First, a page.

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separation of recyclables

In Defense of Dual Stream

Onufrak challenges the notion that one of the culprits for the current state of recycling rates stems from inadequate education.

Ted Onufrak, executive director of Centre County Recycling & Refuse Authority in Bellefonte, Pa., penned an op ed for Waste Dive defending dual stream collection.

The piece was a response to the 2016 State of Curbside Report put out by the United States Environmental Protection Agency (EPA) and national nonprofit The Recycling Partnership in December.

Onufrak challenges the notion that one of the culprits for the current state of recycling rates stems from inadequate education on what is and isn’t recyclable. Instead, he sees an issue being the use of bins in single-stream systems, instead of bags, which lead to the wrong kinds of material ending up in the stream.

Onufrak writes:

If there is anything that all these articles (whether you call them blue cart or single-stream) agree upon, it’s the need for a “beefed up” education program. As if someone has determined that those of us currently performing education programs are failing and are the real cause for increased contamination. After over 25 years in this business I never really realized I have to educate people that engine blocks and bowling balls don’t belong in carts or bins. Is this the new expectation of those who clamor for more education? It seems that educational efforts are being graded upon contamination rates — which aren’t really due to lack of education, but often times due to the collection method. These "easy" ways to recycle are easy because you can contaminate without fear of being caught. Around my workplace, we call that "wishcycling."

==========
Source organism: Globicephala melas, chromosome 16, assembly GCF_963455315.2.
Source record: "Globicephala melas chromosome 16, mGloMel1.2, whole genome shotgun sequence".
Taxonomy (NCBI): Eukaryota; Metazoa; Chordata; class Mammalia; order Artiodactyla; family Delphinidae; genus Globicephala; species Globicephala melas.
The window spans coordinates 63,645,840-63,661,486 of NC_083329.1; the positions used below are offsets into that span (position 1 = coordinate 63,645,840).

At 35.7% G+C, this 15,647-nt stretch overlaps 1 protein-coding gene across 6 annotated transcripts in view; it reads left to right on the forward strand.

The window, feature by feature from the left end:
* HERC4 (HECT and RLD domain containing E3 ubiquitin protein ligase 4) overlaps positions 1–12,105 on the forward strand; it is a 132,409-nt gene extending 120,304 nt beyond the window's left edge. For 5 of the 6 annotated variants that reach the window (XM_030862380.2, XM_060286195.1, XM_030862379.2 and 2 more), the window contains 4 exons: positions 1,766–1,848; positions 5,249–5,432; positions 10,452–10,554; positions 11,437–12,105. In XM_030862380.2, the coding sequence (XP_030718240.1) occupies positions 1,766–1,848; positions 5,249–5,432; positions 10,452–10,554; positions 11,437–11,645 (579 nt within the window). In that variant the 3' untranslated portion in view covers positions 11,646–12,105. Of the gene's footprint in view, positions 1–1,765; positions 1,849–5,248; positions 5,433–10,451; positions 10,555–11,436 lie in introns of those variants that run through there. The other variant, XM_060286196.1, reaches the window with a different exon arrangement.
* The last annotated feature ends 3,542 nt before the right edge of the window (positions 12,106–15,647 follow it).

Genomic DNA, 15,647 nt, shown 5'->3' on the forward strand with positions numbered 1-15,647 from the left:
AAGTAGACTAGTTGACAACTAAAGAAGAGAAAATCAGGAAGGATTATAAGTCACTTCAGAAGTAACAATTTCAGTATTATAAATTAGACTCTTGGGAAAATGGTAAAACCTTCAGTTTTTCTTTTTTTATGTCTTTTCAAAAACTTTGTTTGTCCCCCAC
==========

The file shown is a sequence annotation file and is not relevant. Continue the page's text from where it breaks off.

I've yet to see any articles on the impact of single-stream recycling on pay-as-you-throw programs. A number of municipalities in my county have a “low usage” refuse rate which allows only one bag per week. Single-stream, with its high contamination rates, would seem to cause an increase in single bag customers. It simply shifts the disposal cost to the MRF instead of the refuse hauler.

Read the full piece here.

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